11. Don Dahlberg

    Don Dahlberg Registered User
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    This is from the Hamilton Model 21 Chronometer Manual

    M21.jpg

    And this from the model 22 manual

    HamM22-06.jpg

    Don Dahlberg
    NAWCC volunteer
     
  12. Jeff Hess

    Jeff Hess Moderator
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    Doug brings up a terrific point.

    The term "Chronometer", however you spell it (country to country differs) is hotly contested as to "True meaning". Many of us "purists" think of it as a watch that has a particular kind of escapement that lets power out of the mainspring in short constant bursts or ticks. (I have even seen some sites that suggest the term originally referred to a "metronome").

    The definition I came across today on line is different: an instrument for measuring time accurate time in spite of motion or variations in temperature, humidity, and air pressure. " is much different.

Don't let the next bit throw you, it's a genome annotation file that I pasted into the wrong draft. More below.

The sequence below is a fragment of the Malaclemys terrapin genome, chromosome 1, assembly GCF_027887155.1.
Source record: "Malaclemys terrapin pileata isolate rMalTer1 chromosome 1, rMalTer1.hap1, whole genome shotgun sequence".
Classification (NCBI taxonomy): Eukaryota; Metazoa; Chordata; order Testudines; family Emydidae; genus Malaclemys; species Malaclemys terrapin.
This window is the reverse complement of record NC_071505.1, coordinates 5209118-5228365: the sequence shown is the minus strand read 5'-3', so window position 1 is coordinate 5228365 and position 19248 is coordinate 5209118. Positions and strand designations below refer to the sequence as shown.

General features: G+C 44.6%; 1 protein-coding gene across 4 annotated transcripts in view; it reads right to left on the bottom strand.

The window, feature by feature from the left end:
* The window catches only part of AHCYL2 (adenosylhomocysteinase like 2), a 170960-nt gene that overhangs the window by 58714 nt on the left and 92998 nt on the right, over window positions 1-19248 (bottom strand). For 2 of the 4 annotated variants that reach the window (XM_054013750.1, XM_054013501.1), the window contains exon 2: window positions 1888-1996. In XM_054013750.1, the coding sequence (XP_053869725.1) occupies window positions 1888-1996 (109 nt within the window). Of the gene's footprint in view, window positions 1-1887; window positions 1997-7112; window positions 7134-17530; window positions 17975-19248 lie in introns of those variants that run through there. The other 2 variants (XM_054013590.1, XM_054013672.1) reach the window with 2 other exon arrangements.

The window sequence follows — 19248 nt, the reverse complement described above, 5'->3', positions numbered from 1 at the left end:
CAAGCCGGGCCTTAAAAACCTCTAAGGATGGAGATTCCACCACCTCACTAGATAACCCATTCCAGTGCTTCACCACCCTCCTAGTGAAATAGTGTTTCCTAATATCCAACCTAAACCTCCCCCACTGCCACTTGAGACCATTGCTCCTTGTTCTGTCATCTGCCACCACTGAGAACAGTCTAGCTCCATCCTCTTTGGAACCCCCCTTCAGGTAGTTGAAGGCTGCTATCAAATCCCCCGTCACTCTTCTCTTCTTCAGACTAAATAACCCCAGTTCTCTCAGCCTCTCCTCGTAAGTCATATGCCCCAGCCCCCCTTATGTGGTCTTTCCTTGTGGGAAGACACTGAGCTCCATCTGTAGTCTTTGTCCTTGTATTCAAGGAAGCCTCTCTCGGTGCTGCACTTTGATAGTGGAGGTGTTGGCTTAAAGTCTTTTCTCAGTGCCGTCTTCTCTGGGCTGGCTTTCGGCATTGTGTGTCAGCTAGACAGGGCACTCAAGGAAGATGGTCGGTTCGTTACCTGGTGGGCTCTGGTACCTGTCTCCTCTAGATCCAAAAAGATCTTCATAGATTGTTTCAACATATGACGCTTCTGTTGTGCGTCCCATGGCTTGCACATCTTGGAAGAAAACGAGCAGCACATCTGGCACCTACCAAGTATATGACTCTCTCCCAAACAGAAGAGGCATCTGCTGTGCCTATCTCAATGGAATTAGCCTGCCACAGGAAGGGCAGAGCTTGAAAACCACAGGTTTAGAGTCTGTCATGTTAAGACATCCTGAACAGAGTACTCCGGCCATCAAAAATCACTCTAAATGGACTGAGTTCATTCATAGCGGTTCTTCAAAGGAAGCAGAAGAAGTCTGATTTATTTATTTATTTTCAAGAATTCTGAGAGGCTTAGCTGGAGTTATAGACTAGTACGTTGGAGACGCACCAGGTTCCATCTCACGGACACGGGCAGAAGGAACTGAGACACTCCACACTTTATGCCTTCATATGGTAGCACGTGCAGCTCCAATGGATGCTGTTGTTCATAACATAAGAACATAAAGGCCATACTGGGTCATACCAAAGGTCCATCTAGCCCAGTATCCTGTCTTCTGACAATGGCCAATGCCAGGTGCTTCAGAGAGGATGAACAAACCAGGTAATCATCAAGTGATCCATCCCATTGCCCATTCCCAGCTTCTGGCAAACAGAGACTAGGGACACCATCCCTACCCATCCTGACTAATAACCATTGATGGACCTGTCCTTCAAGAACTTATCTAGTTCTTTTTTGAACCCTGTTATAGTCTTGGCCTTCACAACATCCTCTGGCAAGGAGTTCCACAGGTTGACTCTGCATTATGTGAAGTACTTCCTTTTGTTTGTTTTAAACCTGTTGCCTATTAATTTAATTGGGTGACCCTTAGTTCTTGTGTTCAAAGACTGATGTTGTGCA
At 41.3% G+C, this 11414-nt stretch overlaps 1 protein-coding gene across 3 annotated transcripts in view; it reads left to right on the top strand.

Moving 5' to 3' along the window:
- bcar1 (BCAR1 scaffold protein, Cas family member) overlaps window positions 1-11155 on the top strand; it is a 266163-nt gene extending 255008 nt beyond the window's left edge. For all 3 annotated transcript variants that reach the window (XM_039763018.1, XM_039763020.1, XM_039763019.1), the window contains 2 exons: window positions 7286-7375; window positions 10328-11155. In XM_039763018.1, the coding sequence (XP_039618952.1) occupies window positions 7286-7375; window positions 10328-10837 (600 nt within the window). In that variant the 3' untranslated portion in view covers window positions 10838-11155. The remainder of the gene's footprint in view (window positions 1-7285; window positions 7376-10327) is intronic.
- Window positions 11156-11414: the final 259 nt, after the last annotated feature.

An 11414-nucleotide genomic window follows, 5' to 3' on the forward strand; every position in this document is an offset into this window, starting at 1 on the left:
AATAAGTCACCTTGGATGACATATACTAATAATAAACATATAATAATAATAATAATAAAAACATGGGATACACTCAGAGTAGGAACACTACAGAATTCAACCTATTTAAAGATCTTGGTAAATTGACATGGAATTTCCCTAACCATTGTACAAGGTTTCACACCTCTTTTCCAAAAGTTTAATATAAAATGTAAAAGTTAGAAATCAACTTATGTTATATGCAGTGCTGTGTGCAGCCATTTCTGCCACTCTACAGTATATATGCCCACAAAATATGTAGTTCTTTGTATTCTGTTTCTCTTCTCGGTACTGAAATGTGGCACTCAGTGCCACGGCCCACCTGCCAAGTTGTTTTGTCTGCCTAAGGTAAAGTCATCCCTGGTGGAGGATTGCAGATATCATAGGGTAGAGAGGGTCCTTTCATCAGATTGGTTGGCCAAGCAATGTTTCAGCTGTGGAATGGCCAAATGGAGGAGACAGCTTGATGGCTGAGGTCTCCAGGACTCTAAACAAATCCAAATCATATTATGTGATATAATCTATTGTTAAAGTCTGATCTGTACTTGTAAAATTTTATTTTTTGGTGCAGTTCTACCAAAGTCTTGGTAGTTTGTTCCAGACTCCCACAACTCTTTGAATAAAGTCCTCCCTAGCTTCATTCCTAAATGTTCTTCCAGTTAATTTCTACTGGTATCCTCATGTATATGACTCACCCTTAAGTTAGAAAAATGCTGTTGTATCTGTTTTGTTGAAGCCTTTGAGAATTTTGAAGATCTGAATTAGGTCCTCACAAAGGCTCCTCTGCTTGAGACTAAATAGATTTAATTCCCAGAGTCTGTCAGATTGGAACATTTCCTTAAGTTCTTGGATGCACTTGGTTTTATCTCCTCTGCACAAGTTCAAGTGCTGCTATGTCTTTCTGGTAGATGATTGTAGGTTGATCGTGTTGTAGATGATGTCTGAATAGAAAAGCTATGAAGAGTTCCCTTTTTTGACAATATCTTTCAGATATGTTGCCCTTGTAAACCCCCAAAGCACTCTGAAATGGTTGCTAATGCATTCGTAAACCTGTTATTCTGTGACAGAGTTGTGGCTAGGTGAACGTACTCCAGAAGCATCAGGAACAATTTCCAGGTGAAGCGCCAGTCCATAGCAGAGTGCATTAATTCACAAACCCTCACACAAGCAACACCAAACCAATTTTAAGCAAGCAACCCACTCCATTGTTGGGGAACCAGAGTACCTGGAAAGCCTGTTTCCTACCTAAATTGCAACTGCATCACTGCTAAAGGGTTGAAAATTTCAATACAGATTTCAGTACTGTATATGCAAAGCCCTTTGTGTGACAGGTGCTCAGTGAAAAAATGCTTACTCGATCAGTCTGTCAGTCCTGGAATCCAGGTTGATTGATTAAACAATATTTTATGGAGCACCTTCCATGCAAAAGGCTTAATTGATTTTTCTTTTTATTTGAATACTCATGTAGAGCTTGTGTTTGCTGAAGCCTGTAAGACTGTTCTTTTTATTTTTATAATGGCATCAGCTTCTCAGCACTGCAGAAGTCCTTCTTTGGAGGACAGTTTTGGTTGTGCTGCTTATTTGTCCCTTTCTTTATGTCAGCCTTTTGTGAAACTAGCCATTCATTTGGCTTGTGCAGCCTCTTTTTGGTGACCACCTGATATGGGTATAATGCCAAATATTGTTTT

Today, the COSC (And several other entities) issues "Chronometer certificates". Each entity has their own variances. (If you search this forum you will also note my research on American "Certificates" of timing issued by our own governemnt.)

    Goodluck!!

    Jeffrey P. Hess
     
  13. Don Dahlberg

    Don Dahlberg Registered User
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    Dr. Jon said:

    "My view, which is heretical and outside the mainstream, is that the Model 21 was a colossal blunder. All the lives lost because we could not get enough model 21's to sea are an enduring memorial to the idiocy and pig headedness of the Naval Observatory and it minions. The distinction between a watch and a chronometer in terms of the ability to get a ship "to the appointed place at the appointed time" simply did not exist. A model 22 was more than good enough and lot more rugged."

    I am not sure I understand this statement. Care to explain?

    Don